Hojo Hidetoki (北条英時)

Hidetoki HOJO was a member of the Hojo clan from the end of the Kamakura period. He was the last Chinzei tandai (office of the military governor of Kyushu) of the Kamakura bakufu (Japanese feudal government headed by a shogun). His father was Hisatoki HOJO from the Akahashi lineage of the Hojo clan. He was a younger brother of Moritoki HOJO, who was the last regent of the bakufu. He was also called Hidetoki AKAHASHI.

Biography

In December, 1321, he was appointed as Chinzei tandai to succeed the position of Yukitoki HOJO (also known as Yukitoki ASO) and was sent to Hakata. When the anti-shogunate movement against the Kamakura bakufu spread to Kyushu, he strived to suppress it. In April 1333, with the rinji (the Emperor's command) of the Emperor Godaigo, he fought together with Sadatsune SHONI and Sadamune OTOMO against Taketoki KIKUCHI, who came to attack, and killed him, while Hidetoki's adopted child Takamasa HOJO made efforts to hunt down the remnants of the anti-shogunate, such as the Kikuchi clan. However, when the news came to Kyushu on June 27, 1333 that Rokuhara Tandai (an administrative and judicial agency in Rokuhara, Kyoto) was defeated by Takauji ASHIKAGA, Sadatsune and Sadamune, who had been obedient, as well as Sadahisa SHIMAZU, rebelled and made an assault. Hidetoki fought desperately a defensive battle but lost and he killed himself on July 15 in Hakata together with 240 members of his clan.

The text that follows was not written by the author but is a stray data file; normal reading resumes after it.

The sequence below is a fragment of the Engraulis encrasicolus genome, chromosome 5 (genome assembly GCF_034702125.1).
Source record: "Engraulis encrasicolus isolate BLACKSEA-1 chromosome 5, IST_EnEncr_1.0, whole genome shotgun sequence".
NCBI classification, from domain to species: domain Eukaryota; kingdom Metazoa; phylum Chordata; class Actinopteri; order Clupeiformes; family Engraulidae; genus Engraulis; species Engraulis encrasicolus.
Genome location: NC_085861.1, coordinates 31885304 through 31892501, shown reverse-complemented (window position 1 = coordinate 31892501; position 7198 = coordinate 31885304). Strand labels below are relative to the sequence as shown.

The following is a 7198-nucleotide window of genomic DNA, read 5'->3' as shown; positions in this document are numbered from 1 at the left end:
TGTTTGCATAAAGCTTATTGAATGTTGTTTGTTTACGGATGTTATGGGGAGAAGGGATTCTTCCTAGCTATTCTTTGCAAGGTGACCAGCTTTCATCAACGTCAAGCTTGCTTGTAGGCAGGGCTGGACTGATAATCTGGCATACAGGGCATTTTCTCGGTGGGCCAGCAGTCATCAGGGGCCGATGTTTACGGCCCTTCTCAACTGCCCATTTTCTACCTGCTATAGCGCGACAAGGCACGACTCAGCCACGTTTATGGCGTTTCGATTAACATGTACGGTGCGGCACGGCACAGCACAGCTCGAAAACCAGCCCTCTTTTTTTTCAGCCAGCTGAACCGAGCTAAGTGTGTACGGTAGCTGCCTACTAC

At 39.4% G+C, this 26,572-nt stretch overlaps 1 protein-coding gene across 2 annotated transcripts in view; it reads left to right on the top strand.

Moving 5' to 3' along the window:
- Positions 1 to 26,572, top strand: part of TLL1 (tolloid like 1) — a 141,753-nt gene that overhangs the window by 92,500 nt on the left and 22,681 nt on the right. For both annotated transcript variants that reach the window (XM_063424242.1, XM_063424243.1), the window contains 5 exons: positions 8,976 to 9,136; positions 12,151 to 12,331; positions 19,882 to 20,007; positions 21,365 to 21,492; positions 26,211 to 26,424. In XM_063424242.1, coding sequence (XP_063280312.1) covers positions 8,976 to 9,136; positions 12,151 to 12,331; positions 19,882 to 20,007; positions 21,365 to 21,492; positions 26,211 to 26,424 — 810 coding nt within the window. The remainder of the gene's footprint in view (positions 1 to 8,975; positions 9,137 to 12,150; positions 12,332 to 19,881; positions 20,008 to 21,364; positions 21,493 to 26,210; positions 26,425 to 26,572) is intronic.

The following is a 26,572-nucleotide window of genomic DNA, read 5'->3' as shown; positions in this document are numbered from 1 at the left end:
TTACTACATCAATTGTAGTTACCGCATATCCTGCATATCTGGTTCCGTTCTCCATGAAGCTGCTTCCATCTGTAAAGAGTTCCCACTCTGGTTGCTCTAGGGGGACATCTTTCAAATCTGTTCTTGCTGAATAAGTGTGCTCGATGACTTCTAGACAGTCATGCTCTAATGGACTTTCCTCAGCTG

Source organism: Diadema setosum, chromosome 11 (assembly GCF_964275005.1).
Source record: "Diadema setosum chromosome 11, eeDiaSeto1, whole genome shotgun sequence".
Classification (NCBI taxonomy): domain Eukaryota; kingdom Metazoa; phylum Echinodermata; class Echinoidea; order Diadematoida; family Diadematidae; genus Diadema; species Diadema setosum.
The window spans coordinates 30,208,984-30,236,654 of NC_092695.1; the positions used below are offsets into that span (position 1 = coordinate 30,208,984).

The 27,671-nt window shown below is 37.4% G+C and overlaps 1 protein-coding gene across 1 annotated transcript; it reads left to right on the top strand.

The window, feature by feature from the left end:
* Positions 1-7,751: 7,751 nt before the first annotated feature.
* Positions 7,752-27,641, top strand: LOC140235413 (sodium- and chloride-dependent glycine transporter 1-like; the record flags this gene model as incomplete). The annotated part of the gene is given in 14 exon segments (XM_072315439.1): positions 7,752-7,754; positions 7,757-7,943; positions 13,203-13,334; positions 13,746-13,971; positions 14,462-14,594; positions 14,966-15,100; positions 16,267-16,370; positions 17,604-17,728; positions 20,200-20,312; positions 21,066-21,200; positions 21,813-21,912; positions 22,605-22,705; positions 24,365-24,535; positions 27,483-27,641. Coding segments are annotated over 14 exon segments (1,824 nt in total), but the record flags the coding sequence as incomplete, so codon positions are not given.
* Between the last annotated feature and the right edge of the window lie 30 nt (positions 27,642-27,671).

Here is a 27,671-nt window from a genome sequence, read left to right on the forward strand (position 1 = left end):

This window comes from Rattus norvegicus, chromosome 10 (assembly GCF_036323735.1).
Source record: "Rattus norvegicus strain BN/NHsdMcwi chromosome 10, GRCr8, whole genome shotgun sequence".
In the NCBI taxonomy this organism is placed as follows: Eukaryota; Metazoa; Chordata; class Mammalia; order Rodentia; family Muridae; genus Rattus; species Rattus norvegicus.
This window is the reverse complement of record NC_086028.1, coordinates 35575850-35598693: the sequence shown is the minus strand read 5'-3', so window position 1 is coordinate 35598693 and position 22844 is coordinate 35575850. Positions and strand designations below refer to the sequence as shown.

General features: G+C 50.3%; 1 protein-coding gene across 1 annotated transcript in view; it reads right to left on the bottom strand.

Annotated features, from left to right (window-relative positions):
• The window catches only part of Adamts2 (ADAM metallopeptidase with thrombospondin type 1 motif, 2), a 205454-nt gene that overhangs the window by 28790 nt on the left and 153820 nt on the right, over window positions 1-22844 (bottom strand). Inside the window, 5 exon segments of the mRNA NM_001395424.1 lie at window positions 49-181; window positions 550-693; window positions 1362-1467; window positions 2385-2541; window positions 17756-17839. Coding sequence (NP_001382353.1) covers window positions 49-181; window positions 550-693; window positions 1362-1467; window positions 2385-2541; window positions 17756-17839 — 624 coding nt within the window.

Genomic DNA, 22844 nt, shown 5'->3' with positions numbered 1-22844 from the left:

He was also an educated person who was distinguished in waka (a traditional Japanese poem) composition and many of his poems can be found in "Shoka Wakashu" (Shoka Collection of Japanese Poems), "Shoku Genyo Wakashu" (anthology of waka poems compiled by Tameyo NIJO), "Rinei Wakashu" (Rinei Collection of Japanese Poems) and others. Also, about 100 letters written by Hidetoki while he was in the Tandai position still exist today, becoming valuable historical materials.

Hidetoki in Literature

The writer Eiji YOSHIKAWA wrote in his "Shihon Taihei ki" (A private book of Taiheiki [the Record of Great peace]) as follows.
Hidetoki's talent and popularity were the real deal that he served as Tandai in Kyushu, where it was difficult to govern, for more than 10 years.'
Later, when Takauji ASHIKAGA regained momentum in Kyushu, the fact that Takauji ASHIKAGA was Hidetoki's younger brother-in-law (Takauji's lawful wife, Toko AKAHASHI was Hidetoki's younger sister) might have contributed to touch the hearts of Gozoku (local ruling family) in Kyushu.